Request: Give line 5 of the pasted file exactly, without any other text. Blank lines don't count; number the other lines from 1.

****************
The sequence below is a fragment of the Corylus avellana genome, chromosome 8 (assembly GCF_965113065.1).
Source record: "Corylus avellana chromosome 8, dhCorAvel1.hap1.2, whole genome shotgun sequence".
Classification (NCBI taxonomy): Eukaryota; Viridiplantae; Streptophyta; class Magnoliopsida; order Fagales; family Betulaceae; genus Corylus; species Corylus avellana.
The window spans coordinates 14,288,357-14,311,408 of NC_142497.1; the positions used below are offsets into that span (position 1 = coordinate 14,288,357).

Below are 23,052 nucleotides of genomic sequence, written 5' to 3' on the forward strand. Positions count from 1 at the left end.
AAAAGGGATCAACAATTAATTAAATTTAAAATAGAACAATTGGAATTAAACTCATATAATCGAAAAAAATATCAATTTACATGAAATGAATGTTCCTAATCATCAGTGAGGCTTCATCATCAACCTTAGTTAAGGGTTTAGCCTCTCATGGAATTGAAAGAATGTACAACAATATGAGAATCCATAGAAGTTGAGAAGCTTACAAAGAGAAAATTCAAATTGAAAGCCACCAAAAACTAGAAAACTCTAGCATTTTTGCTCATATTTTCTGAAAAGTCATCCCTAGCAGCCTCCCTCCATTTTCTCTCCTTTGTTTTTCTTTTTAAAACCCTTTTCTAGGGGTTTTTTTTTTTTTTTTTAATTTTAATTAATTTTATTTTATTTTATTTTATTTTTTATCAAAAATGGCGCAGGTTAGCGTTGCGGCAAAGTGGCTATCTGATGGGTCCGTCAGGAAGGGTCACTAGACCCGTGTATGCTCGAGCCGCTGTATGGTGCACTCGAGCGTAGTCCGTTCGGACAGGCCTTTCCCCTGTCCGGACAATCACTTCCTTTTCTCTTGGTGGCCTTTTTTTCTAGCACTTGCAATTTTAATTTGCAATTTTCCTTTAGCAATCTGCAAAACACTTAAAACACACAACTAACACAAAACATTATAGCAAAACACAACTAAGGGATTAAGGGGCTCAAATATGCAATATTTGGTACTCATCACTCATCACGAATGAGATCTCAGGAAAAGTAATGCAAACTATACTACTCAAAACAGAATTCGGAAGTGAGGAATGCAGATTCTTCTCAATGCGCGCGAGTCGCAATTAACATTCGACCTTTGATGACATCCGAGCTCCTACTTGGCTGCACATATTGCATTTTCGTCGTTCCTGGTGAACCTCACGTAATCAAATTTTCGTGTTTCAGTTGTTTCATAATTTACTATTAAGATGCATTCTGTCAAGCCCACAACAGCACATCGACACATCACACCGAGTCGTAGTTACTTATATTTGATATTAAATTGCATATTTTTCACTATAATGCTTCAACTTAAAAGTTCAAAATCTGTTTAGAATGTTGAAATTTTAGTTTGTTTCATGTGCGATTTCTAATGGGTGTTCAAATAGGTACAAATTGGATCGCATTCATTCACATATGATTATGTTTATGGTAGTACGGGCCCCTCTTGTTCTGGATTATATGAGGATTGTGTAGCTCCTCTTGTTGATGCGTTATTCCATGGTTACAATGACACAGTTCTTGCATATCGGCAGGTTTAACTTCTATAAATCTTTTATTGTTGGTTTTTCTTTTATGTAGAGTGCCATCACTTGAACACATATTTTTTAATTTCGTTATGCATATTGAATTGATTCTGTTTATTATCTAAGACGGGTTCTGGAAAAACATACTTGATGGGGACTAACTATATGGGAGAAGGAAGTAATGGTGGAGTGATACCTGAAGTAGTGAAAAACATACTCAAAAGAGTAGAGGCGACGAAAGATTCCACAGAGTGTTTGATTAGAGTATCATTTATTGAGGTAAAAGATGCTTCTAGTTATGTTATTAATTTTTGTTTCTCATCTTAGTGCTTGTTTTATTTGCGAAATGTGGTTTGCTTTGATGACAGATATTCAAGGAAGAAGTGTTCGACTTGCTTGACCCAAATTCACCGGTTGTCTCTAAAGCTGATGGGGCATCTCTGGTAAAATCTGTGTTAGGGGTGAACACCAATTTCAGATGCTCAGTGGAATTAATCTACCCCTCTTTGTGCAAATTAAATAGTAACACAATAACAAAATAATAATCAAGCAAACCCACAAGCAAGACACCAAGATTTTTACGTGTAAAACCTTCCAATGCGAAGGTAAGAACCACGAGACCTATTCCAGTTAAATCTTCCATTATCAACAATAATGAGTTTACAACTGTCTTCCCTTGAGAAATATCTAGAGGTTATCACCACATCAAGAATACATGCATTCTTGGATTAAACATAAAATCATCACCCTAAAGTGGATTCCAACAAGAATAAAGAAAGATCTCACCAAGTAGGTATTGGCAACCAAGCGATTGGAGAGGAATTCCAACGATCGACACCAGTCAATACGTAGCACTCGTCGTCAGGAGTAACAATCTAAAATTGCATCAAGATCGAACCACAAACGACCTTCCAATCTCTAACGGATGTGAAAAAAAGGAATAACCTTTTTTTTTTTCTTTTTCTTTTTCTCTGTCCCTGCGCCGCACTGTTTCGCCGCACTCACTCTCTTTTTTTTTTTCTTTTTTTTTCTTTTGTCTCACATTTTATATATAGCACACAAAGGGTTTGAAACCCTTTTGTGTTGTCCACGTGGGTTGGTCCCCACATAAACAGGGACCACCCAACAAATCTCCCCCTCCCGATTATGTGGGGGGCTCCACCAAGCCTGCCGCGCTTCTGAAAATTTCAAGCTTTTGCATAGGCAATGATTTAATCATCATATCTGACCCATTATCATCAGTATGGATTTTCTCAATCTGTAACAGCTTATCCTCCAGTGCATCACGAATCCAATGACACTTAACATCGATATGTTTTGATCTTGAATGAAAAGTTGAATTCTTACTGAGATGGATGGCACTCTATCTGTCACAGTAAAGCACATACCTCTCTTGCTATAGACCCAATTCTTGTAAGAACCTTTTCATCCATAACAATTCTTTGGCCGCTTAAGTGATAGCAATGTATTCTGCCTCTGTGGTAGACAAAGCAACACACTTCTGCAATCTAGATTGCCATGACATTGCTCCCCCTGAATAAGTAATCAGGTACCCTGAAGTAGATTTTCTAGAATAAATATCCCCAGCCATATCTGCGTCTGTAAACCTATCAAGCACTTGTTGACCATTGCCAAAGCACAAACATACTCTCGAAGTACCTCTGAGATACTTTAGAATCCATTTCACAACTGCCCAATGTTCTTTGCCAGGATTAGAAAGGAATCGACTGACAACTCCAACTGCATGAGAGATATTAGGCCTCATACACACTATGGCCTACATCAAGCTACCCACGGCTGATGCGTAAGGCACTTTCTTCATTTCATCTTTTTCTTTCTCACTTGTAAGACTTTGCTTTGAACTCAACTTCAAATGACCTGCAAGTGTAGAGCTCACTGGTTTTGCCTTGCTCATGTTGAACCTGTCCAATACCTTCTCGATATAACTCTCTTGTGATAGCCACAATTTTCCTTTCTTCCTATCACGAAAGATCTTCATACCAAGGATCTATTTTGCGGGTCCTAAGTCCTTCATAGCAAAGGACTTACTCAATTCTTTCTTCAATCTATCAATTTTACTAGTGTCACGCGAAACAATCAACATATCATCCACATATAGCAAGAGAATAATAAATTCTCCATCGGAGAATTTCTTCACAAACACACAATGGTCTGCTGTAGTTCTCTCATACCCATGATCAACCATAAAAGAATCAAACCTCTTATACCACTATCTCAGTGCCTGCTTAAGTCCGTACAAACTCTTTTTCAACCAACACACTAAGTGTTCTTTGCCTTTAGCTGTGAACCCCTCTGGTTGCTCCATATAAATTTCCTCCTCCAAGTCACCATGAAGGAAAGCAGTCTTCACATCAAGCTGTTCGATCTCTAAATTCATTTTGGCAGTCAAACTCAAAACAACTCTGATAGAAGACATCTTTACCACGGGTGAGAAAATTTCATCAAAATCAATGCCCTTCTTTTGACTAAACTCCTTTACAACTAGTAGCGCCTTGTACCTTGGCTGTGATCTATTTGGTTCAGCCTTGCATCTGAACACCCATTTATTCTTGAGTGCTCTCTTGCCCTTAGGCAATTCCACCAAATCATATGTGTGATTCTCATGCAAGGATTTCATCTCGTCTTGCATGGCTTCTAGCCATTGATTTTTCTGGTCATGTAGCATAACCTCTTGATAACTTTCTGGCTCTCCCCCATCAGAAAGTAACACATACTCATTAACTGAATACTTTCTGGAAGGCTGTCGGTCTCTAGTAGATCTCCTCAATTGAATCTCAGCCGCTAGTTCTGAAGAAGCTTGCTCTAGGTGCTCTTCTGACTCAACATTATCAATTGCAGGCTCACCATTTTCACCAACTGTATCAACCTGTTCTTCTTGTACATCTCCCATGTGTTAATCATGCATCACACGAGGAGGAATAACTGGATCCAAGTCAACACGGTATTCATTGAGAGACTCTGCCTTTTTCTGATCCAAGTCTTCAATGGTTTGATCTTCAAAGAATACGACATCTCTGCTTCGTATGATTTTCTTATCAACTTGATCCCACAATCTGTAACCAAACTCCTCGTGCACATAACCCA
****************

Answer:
Below are 23,052 nucleotides of genomic sequence, written 5' to 3' on the forward strand. Positions count from 1 at the left end.